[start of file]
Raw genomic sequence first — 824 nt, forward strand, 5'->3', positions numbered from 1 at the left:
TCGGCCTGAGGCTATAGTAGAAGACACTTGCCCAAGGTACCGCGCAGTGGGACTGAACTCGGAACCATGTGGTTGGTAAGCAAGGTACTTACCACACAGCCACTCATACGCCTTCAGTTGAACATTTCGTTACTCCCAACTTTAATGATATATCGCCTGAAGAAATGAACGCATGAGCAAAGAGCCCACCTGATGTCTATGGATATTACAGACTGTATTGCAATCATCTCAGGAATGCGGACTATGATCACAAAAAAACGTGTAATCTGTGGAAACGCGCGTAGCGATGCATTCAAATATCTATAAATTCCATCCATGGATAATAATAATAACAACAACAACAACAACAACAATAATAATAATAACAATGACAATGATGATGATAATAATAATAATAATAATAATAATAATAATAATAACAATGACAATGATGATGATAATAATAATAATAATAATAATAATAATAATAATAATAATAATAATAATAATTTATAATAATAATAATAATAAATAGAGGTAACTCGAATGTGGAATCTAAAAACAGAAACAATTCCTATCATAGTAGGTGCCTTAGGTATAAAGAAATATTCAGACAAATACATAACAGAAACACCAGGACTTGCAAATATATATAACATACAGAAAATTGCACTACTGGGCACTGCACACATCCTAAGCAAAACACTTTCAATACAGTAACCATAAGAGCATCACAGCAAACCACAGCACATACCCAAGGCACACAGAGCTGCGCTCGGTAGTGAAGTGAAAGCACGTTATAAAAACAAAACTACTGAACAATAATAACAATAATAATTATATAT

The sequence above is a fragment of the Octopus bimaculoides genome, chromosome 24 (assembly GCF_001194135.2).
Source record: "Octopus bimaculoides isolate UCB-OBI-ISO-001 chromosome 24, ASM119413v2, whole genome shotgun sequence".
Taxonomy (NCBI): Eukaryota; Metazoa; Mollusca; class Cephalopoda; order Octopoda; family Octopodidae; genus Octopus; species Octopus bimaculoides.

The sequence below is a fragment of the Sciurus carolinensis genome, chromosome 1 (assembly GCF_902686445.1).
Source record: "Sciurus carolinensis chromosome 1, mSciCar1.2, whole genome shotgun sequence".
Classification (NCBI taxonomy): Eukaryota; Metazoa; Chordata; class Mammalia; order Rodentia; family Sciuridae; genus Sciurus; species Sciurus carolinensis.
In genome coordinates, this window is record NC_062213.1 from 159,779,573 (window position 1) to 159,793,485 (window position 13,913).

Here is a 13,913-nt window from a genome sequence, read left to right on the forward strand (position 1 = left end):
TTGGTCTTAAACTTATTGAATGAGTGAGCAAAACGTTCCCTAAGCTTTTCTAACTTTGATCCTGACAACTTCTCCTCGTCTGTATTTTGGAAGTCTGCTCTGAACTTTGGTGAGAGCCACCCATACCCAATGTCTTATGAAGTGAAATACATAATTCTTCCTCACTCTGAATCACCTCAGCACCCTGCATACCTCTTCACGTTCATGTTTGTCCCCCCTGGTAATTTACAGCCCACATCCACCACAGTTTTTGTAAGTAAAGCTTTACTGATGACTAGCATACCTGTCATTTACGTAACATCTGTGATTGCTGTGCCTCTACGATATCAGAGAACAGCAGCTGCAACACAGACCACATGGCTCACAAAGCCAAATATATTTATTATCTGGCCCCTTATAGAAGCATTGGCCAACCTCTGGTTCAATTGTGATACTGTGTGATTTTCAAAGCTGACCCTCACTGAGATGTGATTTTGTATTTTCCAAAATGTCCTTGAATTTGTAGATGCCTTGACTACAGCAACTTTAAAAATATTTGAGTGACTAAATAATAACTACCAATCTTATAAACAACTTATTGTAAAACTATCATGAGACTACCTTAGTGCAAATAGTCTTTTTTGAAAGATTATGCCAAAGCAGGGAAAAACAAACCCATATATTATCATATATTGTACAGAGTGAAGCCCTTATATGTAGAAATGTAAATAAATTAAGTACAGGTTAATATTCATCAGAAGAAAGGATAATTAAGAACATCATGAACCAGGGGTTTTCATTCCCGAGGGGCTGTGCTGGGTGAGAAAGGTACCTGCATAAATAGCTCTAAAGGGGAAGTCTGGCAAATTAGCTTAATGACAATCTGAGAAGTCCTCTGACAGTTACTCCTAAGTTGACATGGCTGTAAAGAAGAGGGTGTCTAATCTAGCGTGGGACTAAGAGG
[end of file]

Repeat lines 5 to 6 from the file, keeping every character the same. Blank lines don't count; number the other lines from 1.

Taxonomy (NCBI): Eukaryota; Metazoa; Mollusca; class Cephalopoda; order Octopoda; family Octopodidae; genus Octopus; species Octopus bimaculoides.

The sequence below is a fragment of the Sciurus carolinensis genome, chromosome 1 (assembly GCF_902686445.1).